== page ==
Houses hold histories, memories, and secrets—whether small or large, whether rented or owned—our homes are a vital part of who we are. In a moment of mass migration and displacement, Theater Mitu upends Anton Chekhov’s 1903 text The Cherry Orchard to explore how families across the globe must again and again find ways to redefine the idea of home. Interjecting Nobuhiko Obayashi’s 1977 cult horror film HOUSE, text from company conducted interviews, and live music, this technology driven work creates a detailed portrait of what we value, what haunts us, and what gives us the courage to move forward.
“War is inevitable — but there are miracles. Every day millions of people die, yet we live as if death will never touch us.”
– St. Vyasa, The Mahabharata
These words sit at the heart of one of the greatest epic poems— a meditation on war, death, and loss. Its core question is of a particular resonance: what should we fight for and why?
Over the past three years, in an attempt to understand this exact question, Theater Mitu has gathered hours of interviews with a range of communities worldwide: current and past members of military forces; citizens who have been directly affected by war; people diagnosed with terminal illness and their families; doctors, nurses, police, spiritual leaders, scholars, teachers, mental health professionals, and artists. As they touch upon, come to the edge of, and often confront death, each interview becomes a portrait of what is left behind — a remnant.
The result is a new work— part performance, part visual art installation. Engaging Theater Mitu’s interdisciplinary practice, this piece interjects interviews with found text, technology, and image. It affirms how loss can scar us, shape us, and at times propel us towards change—towards understanding what we should fight for and why.
Held hostage by their past, a family grapples with failure, worth and a world closing in around them. In this hyper-theatrical production, human beings become objects, music carries the memory of days long gone, and a life is reduced to a mortgage.
Theater Mitu’s staging of Arthur Miller’s Death of a Salesman explores a landscape of unrealized hopes and asks what happens when you are written out of the American Dream.
Imagine Shakespeare’s Hamlet has been buried in a mass grave with its predecessors, Saxo Grammaticus’ Amleth, Belleforest’s Hamlet and the originating Scandinavian mythologies of this epic (known as the UR-Hamlet). Among all of these buried bodies of text live the memories of death, madness, revenge, compassion, and love that plague the human existence. Now imagine Theater Mitu unearths this grave.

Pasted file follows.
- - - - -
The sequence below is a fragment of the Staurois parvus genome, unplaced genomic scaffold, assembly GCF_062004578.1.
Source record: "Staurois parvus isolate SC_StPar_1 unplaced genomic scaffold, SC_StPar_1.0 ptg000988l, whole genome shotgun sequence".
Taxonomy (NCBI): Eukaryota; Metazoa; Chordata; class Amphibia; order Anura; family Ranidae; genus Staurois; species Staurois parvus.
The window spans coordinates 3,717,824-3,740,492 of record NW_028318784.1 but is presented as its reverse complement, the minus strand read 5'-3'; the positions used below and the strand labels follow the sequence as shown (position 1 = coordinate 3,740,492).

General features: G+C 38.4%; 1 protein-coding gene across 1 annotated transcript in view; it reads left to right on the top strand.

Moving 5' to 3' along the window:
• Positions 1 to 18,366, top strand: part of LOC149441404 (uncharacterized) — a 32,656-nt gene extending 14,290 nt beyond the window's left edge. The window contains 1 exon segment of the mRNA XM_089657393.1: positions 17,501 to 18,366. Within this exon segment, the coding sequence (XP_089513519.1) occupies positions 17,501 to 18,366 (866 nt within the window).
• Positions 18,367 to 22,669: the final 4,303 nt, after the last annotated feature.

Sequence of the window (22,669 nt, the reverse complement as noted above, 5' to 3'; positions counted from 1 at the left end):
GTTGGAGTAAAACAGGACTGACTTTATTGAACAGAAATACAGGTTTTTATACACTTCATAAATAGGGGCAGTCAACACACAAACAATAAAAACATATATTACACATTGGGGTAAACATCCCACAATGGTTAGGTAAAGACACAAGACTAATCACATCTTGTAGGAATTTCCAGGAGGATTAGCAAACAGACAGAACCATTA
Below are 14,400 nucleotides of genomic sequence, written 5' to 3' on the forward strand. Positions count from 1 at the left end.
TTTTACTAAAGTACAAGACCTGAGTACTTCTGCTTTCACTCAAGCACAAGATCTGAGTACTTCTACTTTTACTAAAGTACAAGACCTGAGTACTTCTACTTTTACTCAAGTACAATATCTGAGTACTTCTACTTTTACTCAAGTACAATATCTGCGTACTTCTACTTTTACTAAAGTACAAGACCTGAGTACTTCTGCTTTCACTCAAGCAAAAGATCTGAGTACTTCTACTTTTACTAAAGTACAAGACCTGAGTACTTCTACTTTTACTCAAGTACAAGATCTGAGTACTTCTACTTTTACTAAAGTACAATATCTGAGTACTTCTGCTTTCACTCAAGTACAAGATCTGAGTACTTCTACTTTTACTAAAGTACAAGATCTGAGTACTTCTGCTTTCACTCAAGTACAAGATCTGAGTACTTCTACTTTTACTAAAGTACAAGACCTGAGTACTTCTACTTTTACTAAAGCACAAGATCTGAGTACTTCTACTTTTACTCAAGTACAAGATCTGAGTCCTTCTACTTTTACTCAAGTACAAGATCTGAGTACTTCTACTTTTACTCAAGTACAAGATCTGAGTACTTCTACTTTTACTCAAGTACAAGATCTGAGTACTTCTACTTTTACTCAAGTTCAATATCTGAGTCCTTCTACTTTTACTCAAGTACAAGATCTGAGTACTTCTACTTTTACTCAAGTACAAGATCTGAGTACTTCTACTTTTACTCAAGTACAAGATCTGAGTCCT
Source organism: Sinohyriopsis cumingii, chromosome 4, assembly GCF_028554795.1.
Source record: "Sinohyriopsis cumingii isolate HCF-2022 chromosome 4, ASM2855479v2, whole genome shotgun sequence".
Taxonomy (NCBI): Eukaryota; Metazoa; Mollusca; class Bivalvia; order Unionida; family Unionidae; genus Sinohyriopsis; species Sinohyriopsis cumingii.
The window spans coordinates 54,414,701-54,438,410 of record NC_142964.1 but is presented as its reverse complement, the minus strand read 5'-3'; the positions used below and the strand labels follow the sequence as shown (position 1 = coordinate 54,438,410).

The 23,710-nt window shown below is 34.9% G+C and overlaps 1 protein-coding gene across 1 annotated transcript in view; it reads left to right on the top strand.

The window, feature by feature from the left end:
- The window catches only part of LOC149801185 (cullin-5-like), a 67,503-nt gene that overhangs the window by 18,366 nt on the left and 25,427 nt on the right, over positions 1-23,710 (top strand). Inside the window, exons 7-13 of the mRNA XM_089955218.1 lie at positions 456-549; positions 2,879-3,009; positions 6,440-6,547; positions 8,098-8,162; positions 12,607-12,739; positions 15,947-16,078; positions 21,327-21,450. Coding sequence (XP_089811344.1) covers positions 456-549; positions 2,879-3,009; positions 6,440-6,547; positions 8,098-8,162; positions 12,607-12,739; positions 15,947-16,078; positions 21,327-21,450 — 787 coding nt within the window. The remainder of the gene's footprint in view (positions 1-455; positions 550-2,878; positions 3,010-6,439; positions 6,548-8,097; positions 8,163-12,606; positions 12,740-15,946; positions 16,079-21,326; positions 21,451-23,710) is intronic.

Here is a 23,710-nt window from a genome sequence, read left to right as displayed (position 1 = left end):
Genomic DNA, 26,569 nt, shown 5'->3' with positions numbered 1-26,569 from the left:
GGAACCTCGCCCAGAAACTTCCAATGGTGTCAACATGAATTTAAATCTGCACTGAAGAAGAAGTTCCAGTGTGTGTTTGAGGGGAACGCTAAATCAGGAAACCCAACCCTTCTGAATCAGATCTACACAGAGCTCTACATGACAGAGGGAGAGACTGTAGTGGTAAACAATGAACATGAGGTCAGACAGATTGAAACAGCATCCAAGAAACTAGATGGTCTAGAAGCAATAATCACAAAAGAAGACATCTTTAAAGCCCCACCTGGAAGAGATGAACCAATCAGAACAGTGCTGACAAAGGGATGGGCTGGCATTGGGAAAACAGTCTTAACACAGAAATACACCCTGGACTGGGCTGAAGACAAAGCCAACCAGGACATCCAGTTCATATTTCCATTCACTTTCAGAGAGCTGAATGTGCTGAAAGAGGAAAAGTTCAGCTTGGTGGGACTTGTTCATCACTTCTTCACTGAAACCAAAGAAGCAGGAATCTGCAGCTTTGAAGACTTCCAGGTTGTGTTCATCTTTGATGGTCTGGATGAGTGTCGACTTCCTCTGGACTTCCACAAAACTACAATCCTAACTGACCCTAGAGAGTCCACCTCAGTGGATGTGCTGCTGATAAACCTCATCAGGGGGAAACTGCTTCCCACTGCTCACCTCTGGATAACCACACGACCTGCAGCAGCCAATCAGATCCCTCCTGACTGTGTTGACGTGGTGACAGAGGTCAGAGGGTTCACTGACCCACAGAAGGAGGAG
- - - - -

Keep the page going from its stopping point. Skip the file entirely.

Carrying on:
Resisting a traditional staging of Hamlet, Theater Mitu investigates these remains as material that amplifies, explores and wrestles with what it is to be born, to truly live and to die. Part installation, part theater, part rock concert— the piece both harmonizes with and revolts against Hamlet’s narratives, languages and histories. Theater Mitu challenges the boundaries between classical adaptation and contemporary performance with this site-specific, hyper-theatricalized production.
As globalization moved forward in this past decade, blurring and yet accentuating national borderlands, one city – Cd. Juárez – emerged in 2008 as the “Murder Capital of the World.” Directly across the Mexican-American border, El Paso,TX has branded itself as the “Safest Large City in America.” Led by Juárez-born-and-raised Founding Artistic Director Rubén Polendo, and drawn by the vortex of questions within and around Cd. Juárez, Theater Mitu’s company members traveled to the region five times in 2012 and 2013, conducting research and interviewing citizens on both sides of the border. “JUÁREZ: A Documentary Mythology,” based on an archive of hundreds of hours of interviews, has emerged as an exploration of this border community’s memories from the past, both recent and distant, and hopes for the future, near and far.